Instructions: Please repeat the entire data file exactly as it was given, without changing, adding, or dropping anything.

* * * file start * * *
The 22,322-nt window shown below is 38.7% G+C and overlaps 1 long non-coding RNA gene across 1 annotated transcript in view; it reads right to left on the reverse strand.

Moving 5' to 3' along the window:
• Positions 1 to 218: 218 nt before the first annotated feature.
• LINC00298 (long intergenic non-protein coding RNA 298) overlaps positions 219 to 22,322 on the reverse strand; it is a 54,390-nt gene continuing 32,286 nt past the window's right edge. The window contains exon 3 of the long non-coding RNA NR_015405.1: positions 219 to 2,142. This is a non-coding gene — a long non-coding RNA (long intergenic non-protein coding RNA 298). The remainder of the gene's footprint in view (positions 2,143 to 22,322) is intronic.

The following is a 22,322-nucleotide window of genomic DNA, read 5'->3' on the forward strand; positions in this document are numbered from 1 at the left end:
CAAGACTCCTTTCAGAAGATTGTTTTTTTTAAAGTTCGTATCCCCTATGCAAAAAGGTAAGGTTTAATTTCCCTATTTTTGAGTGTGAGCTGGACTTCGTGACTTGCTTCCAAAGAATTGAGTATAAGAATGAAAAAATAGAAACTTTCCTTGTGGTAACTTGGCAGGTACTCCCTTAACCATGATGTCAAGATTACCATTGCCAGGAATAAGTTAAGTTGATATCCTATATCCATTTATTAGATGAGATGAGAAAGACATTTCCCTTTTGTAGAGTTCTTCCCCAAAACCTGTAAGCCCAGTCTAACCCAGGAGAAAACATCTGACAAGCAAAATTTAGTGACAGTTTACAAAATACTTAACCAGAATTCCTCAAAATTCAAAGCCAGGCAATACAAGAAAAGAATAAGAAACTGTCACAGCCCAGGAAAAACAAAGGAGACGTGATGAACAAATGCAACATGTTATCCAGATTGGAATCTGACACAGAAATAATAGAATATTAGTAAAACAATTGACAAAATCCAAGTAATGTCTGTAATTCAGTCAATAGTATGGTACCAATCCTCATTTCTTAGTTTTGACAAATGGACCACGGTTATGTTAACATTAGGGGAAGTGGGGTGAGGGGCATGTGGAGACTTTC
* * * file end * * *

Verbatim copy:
The 22,322-nt window shown below is 38.7% G+C and overlaps 1 long non-coding RNA gene across 1 annotated transcript in view; it reads right to left on the reverse strand.

Moving 5' to 3' along the window:
• Positions 1 to 218: 218 nt before the first annotated feature.
• LINC00298 (long intergenic non-protein coding RNA 298) overlaps positions 219 to 22,322 on the reverse strand; it is a 54,390-nt gene continuing 32,286 nt past the window's right edge. The window contains exon 3 of the long non-coding RNA NR_015405.1: positions 219 to 2,142. This is a non-coding gene — a long non-coding RNA (long intergenic non-protein coding RNA 298). The remainder of the gene's footprint in view (positions 2,143 to 22,322) is intronic.

The following is a 22,322-nucleotide window of genomic DNA, read 5'->3' on the forward strand; positions in this document are numbered from 1 at the left end:
CAAGACTCCTTTCAGAAGATTGTTTTTTTTAAAGTTCGTATCCCCTATGCAAAAAGGTAAGGTTTAATTTCCCTATTTTTGAGTGTGAGCTGGACTTCGTGACTTGCTTCCAAAGAATTGAGTATAAGAATGAAAAAATAGAAACTTTCCTTGTGGTAACTTGGCAGGTACTCCCTTAACCATGATGTCAAGATTACCATTGCCAGGAATAAGTTAAGTTGATATCCTATATCCATTTATTAGATGAGATGAGAAAGACATTTCCCTTTTGTAGAGTTCTTCCCCAAAACCTGTAAGCCCAGTCTAACCCAGGAGAAAACATCTGACAAGCAAAATTTAGTGACAGTTTACAAAATACTTAACCAGAATTCCTCAAAATTCAAAGCCAGGCAATACAAGAAAAGAATAAGAAACTGTCACAGCCCAGGAAAAACAAAGGAGACGTGATGAACAAATGCAACATGTTATCCAGATTGGAATCTGACACAGAAATAATAGAATATTAGTAAAACAATTGACAAAATCCAAGTAATGTCTGTAATTCAGTCAATAGTATGGTACCAATCCTCATTTCTTAGTTTTGACAAATGGACCACGGTTATGTTAACATTAGGGGAAGTGGGGTGAGGGGCATGTGGAGACTTTC